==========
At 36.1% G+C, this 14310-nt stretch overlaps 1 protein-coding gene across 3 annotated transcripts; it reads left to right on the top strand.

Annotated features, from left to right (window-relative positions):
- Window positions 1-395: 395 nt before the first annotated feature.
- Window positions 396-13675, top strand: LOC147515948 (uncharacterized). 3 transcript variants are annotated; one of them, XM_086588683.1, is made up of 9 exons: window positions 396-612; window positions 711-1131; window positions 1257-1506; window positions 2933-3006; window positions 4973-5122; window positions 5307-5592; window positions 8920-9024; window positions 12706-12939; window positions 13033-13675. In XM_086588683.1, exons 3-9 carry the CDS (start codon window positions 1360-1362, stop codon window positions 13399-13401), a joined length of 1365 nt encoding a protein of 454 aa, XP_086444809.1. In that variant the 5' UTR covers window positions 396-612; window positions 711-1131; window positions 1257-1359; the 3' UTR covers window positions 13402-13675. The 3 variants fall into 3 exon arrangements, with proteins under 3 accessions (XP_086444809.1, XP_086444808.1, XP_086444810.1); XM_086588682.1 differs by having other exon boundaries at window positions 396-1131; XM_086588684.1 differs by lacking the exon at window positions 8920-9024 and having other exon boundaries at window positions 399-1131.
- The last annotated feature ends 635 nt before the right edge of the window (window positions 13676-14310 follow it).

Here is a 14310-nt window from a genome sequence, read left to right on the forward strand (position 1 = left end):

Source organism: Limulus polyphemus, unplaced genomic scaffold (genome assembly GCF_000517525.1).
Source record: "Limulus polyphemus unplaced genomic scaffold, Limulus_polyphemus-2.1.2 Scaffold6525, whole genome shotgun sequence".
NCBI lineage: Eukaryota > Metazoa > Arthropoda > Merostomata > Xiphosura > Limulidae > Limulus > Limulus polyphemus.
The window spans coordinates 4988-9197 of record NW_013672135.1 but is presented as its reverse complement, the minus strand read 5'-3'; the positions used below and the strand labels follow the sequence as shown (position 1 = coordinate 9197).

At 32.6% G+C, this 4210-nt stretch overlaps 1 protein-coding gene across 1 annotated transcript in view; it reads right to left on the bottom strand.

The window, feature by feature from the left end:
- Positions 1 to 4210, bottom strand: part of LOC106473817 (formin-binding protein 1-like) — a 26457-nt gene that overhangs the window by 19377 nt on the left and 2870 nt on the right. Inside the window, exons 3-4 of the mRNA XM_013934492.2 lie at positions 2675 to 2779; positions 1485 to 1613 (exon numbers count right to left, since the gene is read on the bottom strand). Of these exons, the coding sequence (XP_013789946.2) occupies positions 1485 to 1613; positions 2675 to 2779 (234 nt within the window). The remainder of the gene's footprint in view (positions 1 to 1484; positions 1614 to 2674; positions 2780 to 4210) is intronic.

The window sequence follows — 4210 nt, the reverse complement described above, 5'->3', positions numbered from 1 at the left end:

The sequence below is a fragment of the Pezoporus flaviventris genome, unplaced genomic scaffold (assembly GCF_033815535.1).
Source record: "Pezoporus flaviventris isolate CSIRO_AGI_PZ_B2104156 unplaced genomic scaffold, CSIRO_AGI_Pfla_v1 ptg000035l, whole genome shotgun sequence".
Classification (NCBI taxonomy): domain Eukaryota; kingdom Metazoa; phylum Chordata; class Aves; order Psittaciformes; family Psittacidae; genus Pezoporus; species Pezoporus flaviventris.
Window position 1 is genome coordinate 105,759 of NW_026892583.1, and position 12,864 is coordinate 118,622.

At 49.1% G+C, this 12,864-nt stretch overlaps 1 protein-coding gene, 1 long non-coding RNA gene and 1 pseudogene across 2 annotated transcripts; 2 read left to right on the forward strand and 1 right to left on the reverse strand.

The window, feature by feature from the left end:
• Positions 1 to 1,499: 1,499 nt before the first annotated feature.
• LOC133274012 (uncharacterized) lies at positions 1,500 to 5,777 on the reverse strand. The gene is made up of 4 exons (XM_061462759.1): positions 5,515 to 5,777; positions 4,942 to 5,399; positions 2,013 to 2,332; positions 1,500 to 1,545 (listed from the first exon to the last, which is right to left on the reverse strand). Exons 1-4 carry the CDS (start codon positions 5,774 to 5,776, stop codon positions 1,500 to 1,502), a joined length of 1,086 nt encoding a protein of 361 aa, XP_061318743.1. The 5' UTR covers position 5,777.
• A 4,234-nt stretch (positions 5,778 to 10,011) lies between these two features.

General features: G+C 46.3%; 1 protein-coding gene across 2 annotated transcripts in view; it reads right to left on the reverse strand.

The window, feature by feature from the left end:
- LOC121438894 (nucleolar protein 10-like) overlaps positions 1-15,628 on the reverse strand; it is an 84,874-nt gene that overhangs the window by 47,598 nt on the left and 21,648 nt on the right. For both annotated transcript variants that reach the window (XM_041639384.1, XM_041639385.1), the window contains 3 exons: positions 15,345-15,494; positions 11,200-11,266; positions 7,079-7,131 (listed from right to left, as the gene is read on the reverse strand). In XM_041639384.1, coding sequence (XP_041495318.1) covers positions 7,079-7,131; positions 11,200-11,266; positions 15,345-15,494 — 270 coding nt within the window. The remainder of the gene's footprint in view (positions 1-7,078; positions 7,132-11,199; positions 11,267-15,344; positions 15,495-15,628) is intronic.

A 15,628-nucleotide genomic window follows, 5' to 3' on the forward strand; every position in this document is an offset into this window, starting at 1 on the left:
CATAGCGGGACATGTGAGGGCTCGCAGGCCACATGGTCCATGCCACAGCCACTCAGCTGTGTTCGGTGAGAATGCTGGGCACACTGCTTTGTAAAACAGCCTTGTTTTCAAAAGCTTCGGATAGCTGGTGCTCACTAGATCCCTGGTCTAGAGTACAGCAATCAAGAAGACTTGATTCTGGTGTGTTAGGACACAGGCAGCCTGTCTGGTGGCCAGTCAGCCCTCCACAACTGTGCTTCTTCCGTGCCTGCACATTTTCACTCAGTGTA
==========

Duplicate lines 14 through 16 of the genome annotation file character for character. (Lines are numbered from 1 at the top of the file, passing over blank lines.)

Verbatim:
The window sequence follows — 4210 nt, the reverse complement described above, 5'->3', positions numbered from 1 at the left end:

The sequence below is a fragment of the Pezoporus flaviventris genome, unplaced genomic scaffold (assembly GCF_033815535.1).
Source record: "Pezoporus flaviventris isolate CSIRO_AGI_PZ_B2104156 unplaced genomic scaffold, CSIRO_AGI_Pfla_v1 ptg000035l, whole genome shotgun sequence".